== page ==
It was not spontaneous, but it was sincere.  Grown men and women in shiny, conical party hats paraded south on Marin Boulevard to the train station in the midday July sun.  They followed a brass band, clapped, and shook noisemakers as they walked.  The party favors (and pink-frosted slices of celebratory cake) were supplied by Art House Productions, one of the longest-running, best-loved, and best-connected organizations in Jersey City.  Art House executive director Meredith Burns shepherded the crowd to the sidewalk in front of the Hendrix at 345 Marin Boulevard.  Soon there was a great red ribbon; soon there were politicians and real estate developers; soon there was Mayor Fulop; soon there was a little kid playing mayor for the day. She held a pair of scissors.  Amidst cheers, she snipped the ribbon. After too long without a permanent home, the Art House was, officially, back.

Unofficially, the new facility has been welcoming guests for a while. Curator Andrea McKenna has mounted a series of entertaining shows in the Art House gallery, including exhibitions of work by Mark Kurdzeil, Frank Ippolito, and other regional innovators.  The Jersey City Comedy Festival took over the handsome hundred-seat theater in early June.  But July 13 marked an official reopening — one blessed by the city government and applauded by members of the local arts community. (Some enthusiastic passersby, too.)  

The jubilant mood on the sidewalk was underscored by a palpable sense of relief.  The Art House had originally teased a summer 2022 ribbon-cutting, but pandemic-era concerns and construction delays pushed back the date of the reopening party to autumn, and then to winter, and then to 2023.  Throughout the wait, a de-centered Art House continued operations: its annual Snow Ball, the Diner in Blanc event in Lincoln Park, McKenna’s ambitious exhibitions, a play reading in the gallery, and continued organization and supervision of Jersey City Fridays, the quarterly citywide arts festival.  Yet the organization’s physical absence was felt.  In the two decades since its founding, Art House has been among the most reliable providers of performing arts programming to a city that has always been starved for venues.  With Art House on the sidelines, the theatrical landscape of Jersey City was a far emptier place.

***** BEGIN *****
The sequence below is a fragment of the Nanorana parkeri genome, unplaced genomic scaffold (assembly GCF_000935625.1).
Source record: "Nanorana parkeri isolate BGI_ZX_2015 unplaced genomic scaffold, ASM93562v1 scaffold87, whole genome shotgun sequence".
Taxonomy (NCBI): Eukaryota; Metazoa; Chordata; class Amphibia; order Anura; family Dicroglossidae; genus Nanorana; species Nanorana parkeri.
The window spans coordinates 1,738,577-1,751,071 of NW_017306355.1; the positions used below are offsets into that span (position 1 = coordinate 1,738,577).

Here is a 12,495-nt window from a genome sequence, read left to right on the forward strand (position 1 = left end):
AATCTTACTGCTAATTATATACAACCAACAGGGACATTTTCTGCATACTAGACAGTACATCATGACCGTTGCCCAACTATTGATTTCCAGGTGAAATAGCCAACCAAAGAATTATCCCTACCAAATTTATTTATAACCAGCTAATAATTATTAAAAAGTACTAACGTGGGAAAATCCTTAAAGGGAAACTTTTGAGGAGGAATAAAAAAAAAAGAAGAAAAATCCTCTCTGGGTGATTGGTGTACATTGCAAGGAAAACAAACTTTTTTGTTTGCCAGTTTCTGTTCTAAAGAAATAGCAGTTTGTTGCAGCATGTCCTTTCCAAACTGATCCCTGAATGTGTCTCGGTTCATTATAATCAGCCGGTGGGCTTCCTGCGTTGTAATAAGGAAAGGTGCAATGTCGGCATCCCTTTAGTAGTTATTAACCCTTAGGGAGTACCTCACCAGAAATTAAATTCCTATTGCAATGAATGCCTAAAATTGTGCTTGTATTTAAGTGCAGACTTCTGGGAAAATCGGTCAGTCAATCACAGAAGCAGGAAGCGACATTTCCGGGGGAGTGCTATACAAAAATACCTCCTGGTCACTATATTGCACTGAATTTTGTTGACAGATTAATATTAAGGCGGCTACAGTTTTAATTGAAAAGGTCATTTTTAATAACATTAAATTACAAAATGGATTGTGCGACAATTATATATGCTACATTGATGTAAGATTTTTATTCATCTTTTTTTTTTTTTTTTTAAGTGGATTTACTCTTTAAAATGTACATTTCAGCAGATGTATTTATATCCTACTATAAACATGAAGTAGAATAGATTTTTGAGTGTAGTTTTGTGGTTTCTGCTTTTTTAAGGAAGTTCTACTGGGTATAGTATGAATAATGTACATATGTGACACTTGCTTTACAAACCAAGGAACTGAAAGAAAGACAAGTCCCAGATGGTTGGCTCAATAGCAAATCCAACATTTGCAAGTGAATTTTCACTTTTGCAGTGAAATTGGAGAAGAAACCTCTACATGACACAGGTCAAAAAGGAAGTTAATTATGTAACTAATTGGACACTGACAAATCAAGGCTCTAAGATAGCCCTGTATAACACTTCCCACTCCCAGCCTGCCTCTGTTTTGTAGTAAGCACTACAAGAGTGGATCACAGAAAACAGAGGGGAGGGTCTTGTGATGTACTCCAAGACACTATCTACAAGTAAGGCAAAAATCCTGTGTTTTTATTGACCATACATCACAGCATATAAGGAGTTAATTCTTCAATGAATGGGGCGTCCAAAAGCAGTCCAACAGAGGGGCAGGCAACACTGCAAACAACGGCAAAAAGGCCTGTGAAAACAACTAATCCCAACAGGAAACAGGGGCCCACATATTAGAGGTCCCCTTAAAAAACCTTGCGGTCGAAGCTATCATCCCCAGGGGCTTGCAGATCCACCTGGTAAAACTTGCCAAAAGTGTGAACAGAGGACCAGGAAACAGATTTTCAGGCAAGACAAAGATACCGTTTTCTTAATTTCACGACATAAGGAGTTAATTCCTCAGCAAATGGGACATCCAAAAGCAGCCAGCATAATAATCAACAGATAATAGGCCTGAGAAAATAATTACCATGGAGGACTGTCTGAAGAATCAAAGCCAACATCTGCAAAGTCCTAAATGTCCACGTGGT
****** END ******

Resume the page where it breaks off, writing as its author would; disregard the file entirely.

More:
The official opening of the Art House at The Hendrix gives the perpetually redeveloping warehouse neighborhood two black box theaters. The new performance space is only a block and a half from the Nimbus Arts Center, home of the Nimbus Dancers and Firmament Gallery. This is not a complete fulfillment of a promise made to the city long ago of a district dedicated to cultural expression.  It is, however, a meaningful step closer to the realization of a vision.  Art House Productions becomes another attraction in the Powerhouse Arts District, and a reminder that the more anchors we drop there, the less likely it is that the dream will blow away in the waterfront breeze.

Art House has moved around.  Christine Goodman, the organization’s founder and director emeritus and current head of the municipal Cultural Affairs office, once put on plays at Victory Hall on Grand Street — including one that intervened in the controversy surrounding the demolished Arts Center at 111 First Street.  From there, Art House moved to Hamilton Park, then leapt to Journal Square, and then to the Cast Iron Lofts on the Hoboken border.  Though the organization always made creative use of its headquarters, none of these moves ever felt permanent.  The Hendrix relocation is different.  Developers SILVERMAN, the Albanese Group, and Liberty Harbor promised to supply Art House, and, by extension, the City of Jersey City, a theater and gallery.  These were the conditions under which they were allowed to construct a new residential tower in the Powerhouse neighborhood, and though it took them awhile to finish the job, they’ve made good on the deal.

The composition of the crowd at the ribbon-cutting testified to the centrality of Art House Productions to public life in Jersey City.  Representatives of major local arts organizations, community activists, prominent artists, and show promoters all marched in Burns’s impromptu parade.   Cars on Marin Blvd. had to wonder what was going on.  If they listened carefully, they would have heard it clearly: the sound of an arts scene exhaling, after a long held breath.

Tris McCall has written about art, architecture, performance, politics, and public culture for many publications, including the Newark Star-Ledger, the Bergen Record, Jersey Beat, the Jersey City Reporter,...